Originally, the idea of extended cognition was introduced and motivated by considering the behavior of an Alzheimer patient (called Otto) whose entries in a notebook were claimed to be part of what realizes his memories since the entries function in a similar way vis-à-vis his cognitive and behavioral competences as do brain-based memories in healthy adults (Clark and Chalmers 1998). In Otto’s case, we may say that his memory processes are extended in the sense that they are partially constituted by extrabodily processes, which function in a way similar to comparable internal processes.
Consider now an autistic person (Otto’s cousin Arnold) incapable of directly perceiving and recognizing the emotional states of others in social interactions. If Arnold is equipped with a headset camera connected to a computer running a program for decoding human emotional states, his appraisal system may be supplied with online-information in real time about the emotional states of his interaction partners. On this basis, Arnold can immediately appraise the situation and adequately interact with other people. In analogy with Otto’s case, we can say that some of Arnold’s emotional processes extend beyond his brain and body, because the device plays a similar role for his appraisal processes (which are constitutive of his emotional processes) as does the notebook for Otto’s memory processes (Stephan et al. 2014).
While extended emotions have an individual agent as their “center”, distributed emotions “spread out” over a collective, no individual member of which can be singled out as the “center” of these processes. Consider, for instance, social interactions like a quarrel among friends in which emotions are dynamically unfolding between social agents, where the outcome is initially open, with many factors influencing the development of this process, such as the social setting, cultural conventions and practices (Parkinson 1996). In such cases, there is not just an individual’s emotional reaction to someone else’s action, but a continuous exchange between socially interacting agents: affective signals are sent back and forth, are received by either party and shape the emotional responses on-line (Griffiths and Scarantino 2009, Van Kleef 2009).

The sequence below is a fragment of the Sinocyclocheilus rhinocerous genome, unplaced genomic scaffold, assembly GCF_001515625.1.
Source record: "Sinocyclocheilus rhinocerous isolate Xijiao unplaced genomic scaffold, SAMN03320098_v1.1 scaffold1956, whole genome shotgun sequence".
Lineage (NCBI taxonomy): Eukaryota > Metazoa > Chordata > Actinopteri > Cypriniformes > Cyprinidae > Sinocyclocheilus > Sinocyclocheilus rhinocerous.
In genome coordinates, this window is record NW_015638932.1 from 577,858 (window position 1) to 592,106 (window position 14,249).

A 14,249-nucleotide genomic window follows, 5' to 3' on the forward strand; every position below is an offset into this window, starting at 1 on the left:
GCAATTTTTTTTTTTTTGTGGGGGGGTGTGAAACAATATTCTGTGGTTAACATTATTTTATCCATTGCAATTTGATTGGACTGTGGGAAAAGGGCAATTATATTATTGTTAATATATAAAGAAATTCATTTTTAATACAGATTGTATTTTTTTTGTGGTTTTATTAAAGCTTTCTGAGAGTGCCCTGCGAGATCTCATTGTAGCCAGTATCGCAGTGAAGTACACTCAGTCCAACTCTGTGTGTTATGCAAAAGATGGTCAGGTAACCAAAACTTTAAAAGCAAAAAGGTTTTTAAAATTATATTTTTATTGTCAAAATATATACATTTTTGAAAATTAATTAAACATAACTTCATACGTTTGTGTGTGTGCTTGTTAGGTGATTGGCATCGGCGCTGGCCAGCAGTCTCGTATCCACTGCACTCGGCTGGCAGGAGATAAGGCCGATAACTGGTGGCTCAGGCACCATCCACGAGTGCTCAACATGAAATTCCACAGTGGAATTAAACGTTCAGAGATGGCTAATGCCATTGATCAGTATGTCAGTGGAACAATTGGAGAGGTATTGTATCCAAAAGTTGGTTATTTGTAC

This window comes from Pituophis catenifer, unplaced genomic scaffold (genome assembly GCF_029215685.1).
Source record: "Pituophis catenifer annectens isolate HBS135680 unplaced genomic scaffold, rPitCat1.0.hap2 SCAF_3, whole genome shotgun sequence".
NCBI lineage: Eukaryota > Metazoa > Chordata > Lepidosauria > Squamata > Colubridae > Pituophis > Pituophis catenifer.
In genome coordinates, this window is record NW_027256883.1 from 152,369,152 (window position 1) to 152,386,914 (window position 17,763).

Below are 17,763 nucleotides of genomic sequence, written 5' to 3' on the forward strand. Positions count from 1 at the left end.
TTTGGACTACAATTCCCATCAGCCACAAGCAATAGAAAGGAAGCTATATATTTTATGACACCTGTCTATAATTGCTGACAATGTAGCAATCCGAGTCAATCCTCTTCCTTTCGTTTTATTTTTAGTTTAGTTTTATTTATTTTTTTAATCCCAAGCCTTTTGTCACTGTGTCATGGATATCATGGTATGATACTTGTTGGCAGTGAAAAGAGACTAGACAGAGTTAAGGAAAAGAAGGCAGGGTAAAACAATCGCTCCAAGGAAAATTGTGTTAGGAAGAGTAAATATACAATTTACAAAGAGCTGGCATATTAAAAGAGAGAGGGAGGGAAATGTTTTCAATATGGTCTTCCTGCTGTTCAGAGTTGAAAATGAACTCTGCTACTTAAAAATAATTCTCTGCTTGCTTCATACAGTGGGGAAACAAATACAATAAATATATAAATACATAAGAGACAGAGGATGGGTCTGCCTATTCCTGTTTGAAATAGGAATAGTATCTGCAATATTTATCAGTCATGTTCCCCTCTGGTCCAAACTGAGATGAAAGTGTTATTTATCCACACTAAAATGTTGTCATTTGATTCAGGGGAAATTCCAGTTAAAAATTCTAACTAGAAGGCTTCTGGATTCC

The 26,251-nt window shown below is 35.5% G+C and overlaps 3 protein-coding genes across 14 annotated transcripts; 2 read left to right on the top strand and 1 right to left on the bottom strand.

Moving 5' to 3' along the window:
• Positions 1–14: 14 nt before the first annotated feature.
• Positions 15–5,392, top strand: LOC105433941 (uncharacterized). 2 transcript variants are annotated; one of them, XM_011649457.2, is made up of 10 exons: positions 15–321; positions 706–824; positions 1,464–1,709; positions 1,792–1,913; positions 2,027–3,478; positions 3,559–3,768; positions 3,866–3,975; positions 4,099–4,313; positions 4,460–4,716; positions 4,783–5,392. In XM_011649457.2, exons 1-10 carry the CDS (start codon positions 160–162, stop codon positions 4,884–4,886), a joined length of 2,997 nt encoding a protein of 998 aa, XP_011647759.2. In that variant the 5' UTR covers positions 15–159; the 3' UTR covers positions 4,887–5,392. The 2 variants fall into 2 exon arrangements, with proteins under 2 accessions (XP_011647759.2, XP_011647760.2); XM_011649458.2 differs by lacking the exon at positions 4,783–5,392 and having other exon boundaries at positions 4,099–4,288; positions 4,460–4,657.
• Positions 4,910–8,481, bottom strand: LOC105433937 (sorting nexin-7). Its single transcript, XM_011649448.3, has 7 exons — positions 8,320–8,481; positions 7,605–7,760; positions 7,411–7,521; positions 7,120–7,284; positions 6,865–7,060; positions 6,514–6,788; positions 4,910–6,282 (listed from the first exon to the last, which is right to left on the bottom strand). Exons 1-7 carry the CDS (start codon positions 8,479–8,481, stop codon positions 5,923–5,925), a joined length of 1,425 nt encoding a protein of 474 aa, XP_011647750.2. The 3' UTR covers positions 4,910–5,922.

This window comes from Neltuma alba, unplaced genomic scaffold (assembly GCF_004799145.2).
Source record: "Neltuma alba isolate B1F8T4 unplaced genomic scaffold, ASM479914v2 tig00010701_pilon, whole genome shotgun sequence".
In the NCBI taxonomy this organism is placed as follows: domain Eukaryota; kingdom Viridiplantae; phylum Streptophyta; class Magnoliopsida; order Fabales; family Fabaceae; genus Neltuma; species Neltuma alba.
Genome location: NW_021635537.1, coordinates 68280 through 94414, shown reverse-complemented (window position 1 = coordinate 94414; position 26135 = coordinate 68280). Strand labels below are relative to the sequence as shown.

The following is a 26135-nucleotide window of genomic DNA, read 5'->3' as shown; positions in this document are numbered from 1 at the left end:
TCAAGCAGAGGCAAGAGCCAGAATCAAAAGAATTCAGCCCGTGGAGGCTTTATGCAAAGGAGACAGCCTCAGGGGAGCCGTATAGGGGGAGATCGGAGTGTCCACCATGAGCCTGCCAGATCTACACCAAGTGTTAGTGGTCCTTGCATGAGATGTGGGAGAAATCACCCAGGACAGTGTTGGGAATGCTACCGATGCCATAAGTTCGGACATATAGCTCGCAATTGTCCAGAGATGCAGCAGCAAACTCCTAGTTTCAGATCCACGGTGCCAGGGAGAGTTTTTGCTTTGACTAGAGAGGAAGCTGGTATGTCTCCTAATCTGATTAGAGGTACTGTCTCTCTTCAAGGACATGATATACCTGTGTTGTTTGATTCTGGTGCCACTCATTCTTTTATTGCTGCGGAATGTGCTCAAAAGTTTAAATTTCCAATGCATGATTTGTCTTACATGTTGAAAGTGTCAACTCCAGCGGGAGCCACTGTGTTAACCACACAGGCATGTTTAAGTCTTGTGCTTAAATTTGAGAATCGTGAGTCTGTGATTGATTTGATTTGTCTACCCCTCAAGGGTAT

Dynamic affective phenomena of this kind are not only philosophically interesting, but illuminating also for other disciplines. Cole (2009), for example, provides an enlightening psychiatric perspective on the role of social interaction, and Goodwin and Goodwin (2000) view emotions from an anthropological perspective as social phenomena organized and made visible through situated practices used by individuals to construct their lifeworld.
In conclusion, the situated perspective, in all of its varieties, has the potential of revolutionizing affective science as much as it has revolutionized cognitive science, offering new research hypotheses, new experimental paradigms and a new perspective on the interpersonal, dynamic and context-dependent functions of emotions in social interactions.